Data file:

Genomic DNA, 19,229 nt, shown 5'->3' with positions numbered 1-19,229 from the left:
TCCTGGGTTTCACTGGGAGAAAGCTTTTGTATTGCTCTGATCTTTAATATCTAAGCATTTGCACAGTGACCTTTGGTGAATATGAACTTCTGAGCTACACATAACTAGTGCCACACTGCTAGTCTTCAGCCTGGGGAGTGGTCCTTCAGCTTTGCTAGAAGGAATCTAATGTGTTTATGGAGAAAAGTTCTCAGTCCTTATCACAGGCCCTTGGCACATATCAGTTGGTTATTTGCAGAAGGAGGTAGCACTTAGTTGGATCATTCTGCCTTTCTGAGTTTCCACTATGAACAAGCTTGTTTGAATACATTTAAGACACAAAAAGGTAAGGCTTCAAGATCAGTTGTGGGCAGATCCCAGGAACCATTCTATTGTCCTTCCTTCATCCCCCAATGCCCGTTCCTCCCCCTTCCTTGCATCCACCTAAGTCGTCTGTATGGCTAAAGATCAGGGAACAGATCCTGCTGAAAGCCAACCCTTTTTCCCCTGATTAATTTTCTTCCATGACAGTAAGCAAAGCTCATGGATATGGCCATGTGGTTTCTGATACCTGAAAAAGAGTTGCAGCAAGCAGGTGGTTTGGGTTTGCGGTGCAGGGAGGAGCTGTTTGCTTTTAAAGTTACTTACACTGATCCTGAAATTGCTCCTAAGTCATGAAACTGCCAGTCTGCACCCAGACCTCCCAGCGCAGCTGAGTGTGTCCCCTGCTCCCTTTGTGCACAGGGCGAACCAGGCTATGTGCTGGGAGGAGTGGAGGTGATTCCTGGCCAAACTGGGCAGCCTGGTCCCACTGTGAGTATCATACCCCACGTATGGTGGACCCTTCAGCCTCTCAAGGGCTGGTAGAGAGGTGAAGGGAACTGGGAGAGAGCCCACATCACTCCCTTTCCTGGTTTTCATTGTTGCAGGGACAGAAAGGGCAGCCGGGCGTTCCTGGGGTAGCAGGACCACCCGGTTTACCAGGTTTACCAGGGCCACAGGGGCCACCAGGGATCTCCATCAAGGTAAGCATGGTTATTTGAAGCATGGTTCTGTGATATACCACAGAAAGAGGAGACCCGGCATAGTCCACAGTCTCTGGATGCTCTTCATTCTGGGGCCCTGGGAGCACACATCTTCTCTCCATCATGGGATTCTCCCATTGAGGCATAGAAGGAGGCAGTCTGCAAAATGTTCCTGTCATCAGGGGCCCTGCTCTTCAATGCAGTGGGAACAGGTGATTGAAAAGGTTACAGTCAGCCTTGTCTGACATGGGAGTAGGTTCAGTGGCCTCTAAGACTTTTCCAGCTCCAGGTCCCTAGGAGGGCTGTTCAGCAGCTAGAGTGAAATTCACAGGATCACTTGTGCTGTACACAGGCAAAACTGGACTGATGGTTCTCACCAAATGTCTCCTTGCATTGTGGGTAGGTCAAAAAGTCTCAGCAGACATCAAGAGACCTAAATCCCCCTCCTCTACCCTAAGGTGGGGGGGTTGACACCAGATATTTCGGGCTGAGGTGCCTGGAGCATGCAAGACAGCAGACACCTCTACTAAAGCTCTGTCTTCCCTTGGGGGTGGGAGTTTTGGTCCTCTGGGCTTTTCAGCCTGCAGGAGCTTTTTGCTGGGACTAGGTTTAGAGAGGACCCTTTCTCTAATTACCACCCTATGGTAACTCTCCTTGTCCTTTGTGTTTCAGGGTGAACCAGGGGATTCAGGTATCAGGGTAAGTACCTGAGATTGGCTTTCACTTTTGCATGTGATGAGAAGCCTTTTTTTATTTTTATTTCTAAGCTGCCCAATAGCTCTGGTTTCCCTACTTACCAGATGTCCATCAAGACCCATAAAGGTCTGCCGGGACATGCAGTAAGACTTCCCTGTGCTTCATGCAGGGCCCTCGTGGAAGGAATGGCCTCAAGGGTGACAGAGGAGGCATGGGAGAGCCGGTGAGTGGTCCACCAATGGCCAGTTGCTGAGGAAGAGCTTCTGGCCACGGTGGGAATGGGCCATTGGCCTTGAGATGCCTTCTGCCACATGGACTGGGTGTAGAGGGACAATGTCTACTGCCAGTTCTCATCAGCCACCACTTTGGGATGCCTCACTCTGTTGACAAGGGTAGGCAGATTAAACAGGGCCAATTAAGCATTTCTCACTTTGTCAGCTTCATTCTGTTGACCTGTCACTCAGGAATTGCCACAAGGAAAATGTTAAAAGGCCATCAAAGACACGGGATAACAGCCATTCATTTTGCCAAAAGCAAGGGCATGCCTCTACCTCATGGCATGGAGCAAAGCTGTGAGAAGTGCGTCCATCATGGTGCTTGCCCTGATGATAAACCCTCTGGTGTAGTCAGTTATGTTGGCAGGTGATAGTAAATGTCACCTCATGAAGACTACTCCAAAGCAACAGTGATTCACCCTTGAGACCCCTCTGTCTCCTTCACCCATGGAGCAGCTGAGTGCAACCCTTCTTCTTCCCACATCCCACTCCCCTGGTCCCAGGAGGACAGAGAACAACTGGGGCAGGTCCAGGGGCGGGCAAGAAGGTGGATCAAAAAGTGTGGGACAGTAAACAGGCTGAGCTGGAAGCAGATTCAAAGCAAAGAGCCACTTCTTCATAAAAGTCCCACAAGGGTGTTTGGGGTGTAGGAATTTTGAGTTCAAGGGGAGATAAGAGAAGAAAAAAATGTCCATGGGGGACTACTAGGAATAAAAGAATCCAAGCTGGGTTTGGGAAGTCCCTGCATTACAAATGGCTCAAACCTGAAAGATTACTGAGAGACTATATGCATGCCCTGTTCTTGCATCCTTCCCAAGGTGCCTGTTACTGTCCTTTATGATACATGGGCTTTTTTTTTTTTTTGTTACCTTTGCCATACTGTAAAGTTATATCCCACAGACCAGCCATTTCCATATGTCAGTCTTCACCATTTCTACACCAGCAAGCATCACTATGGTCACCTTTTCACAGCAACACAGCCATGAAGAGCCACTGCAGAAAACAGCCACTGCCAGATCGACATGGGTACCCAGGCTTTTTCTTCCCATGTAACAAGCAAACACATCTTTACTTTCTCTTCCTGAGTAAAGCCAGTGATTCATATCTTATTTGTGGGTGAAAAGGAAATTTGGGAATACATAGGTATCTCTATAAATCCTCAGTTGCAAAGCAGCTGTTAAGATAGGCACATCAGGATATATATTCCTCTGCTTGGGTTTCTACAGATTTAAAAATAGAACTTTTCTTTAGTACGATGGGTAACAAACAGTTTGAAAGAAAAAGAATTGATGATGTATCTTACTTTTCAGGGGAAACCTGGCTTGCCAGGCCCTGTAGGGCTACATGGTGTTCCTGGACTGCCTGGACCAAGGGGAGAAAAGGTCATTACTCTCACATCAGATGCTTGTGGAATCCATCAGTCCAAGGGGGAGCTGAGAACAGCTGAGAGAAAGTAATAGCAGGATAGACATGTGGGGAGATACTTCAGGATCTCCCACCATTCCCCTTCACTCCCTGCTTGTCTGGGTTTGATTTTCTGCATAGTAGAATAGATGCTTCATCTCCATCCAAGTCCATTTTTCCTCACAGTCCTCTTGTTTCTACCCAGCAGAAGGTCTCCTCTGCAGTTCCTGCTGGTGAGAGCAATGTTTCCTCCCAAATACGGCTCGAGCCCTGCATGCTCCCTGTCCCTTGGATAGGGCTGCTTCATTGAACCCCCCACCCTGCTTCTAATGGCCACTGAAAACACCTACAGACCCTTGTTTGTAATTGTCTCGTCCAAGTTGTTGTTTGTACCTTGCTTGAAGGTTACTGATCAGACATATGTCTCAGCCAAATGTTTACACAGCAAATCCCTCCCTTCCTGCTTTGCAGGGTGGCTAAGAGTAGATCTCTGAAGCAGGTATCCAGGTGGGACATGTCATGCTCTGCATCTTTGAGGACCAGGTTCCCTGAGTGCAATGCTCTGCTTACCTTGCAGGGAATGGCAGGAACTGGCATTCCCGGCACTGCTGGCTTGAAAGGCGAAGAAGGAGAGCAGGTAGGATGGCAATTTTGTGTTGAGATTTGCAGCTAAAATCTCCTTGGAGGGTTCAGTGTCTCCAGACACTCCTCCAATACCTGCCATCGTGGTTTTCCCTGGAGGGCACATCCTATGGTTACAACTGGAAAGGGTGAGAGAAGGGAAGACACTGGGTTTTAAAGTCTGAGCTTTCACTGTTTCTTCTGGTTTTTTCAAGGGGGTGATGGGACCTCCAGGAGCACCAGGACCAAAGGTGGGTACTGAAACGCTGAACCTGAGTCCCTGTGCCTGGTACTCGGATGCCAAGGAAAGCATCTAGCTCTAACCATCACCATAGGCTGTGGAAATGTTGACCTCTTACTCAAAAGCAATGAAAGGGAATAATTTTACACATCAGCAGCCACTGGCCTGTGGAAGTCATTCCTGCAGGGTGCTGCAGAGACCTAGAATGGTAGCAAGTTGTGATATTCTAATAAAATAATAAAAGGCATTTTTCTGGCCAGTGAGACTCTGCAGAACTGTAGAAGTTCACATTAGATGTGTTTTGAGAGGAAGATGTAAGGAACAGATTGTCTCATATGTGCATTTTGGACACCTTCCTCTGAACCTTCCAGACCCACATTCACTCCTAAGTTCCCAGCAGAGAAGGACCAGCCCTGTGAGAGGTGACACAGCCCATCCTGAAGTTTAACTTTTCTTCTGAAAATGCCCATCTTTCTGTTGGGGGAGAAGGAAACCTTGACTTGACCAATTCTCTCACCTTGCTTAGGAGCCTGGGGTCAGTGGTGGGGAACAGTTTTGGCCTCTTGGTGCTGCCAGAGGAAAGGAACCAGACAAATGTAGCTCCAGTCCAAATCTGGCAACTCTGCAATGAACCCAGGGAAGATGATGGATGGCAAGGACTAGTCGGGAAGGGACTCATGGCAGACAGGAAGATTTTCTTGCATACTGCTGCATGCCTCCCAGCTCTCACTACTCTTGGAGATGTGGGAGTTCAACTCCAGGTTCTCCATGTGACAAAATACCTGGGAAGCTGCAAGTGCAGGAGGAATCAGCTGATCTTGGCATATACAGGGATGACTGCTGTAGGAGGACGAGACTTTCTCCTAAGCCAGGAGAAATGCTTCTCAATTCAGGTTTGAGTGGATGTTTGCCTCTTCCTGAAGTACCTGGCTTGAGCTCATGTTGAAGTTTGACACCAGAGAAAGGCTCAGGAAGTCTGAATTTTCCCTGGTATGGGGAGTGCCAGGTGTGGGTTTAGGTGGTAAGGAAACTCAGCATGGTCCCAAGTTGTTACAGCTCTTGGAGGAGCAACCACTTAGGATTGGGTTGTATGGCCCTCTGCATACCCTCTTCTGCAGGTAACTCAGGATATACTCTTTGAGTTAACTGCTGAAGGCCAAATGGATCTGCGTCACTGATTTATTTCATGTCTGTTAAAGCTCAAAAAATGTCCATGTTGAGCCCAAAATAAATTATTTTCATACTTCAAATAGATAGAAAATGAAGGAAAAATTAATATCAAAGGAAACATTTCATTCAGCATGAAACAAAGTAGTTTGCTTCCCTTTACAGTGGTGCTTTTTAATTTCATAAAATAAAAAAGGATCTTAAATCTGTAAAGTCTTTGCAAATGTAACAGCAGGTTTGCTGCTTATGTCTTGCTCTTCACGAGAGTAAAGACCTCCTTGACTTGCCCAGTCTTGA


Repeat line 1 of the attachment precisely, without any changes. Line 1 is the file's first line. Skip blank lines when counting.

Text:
Genomic DNA, 19,229 nt, shown 5'->3' with positions numbered 1-19,229 from the left: